How many travel experiences can honestly, truly be defined as “surreal?” Few come close to the extraordinary experience of slipping into a quiet, dark lake with millions of marmalade-colored jellyfish on the rock island of Eil Malk in Palau.
Known locally as Ongeim'l Tketau, the isolated saltwater lake was once connected to the ocean by a tunnel or another outlet that naturally became closed off from the sea. Losing all natural predators, the jellyfish population grew to an estimated 10 million.
WWF’s Elissa Poma told us about her experience in the lake during a WWF’s trip to Micronesia.
WWF Travel: How do you get to the lake?
Elissa Poma: We motored by boat to the island and checked in at the ranger station. From there you have to hike along a trail. It takes around 15 minutes to go up and another 10 minutes or so to get down to the lake.
I wouldn’t classify the walk as easy—definitely a moderate hike, but very short and not too difficult, thanks to the stairs that the national park service carved into the limestone island. Limestone can get a little slippery, and some of the steps are steep, but there are ropes to hold onto. We did just fine wearing rubber-soled sandals, which we left on a lakeside dock.
WWF: What was your first perception of the lake?
EP: Upon approaching the lake, I was immediately taken by how quiet it was. Besides our group of 16, there was another small group of Japanese tourists, but everyone was eerily silent. And swimming so gently that you barely heard a splash.
About two-thirds of the lake was shaded – the rest was lit by a gorgeous, golden sunlight that envelopes the Palauan islands in the late afternoon. The whole lake was sheltered by tall trees, so it had a sunken-in feeling, too.
WWF: So then you got into the water?
EP: Yes, I climbed down the small ladder from the dock. I swam toward the rest of our group. Or doggy-paddled, more like it. You’re not allowed to wear fins, because the lake is so packed with fragile jellyfish – a fin blade would slice a jellyfish in two with little effort.
At first I didn’t see a single jellyfish – just a few sardine-sized silvery fish, which are the only other inhabitants of the lake besides the jellyfish.
Then, an orange orb appeared. Then another. And another. Suddenly, it was like swimming in a lava lamp—all these gelatinous blobs undulating around me, bouncing off my arms and my head and my feet. It reminded me of those films you watched in science class as a kid showing what gas molecules look like—bouncing off one another, moving at different speeds and in different directions.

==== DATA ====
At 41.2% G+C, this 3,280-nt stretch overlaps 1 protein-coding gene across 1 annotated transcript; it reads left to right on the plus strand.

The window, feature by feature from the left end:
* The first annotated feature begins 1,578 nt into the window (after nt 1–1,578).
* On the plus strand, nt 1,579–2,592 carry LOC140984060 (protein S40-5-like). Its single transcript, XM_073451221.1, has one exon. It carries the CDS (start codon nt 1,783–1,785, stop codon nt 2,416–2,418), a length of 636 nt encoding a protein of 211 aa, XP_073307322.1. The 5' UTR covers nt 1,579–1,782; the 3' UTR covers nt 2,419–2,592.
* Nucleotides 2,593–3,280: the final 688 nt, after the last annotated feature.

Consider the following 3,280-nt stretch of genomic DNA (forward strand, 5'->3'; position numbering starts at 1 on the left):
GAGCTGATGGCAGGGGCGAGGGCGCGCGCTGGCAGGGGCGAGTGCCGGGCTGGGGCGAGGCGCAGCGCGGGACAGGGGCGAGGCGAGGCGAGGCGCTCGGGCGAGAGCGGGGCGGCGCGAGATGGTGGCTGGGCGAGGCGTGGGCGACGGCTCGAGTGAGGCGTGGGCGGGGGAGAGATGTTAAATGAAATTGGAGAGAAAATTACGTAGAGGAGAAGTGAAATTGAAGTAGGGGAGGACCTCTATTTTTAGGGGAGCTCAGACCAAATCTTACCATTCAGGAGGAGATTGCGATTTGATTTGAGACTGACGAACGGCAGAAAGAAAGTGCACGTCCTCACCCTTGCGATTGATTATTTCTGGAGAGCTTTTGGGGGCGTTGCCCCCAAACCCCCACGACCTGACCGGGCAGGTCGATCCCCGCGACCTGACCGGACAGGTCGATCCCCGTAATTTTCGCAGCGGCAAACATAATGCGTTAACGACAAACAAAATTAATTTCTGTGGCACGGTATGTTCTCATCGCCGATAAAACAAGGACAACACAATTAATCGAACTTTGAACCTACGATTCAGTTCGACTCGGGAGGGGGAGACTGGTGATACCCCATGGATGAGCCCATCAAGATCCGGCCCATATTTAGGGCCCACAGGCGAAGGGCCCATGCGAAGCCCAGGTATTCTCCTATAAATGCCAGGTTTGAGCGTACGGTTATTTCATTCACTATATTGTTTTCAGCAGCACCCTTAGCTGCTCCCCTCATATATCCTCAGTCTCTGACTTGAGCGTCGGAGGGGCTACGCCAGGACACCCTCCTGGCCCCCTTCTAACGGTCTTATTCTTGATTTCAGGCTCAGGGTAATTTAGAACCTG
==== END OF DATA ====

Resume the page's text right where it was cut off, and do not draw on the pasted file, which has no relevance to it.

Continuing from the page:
I think we spent 45 minutes in the water. I lost all sense of time and place because it was an experience unlike anything I’ve ever had in my life.
WWF: What was the water like?
EP: Like a slightly murky, emerald-colored bath. The water was warm—slightly chillier in the shaded parts of the lake, where the jellyfish like to congregate, but still tropical. The color is a rich blue-green color, glistening with nutrient bits picking up sunlight. It all made for a nice contrast for the marmalade-colored jellyfish.
Interesting enough, it’s highly dangerous to go more than 50 feet deep, because the bottom portion of the lake is a giant layer of hydrogen sulfide. For that reason, scuba diving is prohibited.
WWF: Are the jellyfish really stingless?
EP: Technically, these jellyfish do possess stinging cells, called nematocysts. But the cells are so small that human tissue can’t perceive any stinginess—perhaps just a little tingle on thin layers of skin, like when a jellyfish brushed one WWF snorkeler’s lips.
Having spent every summer on the Jersey shore and thus encountered my fair share of the stingy kinds, I was definitely skeptical of this before I got into the water. But trust me: The only thing you’ll feel is that you’re experiencing one of the most astounding moments of your life.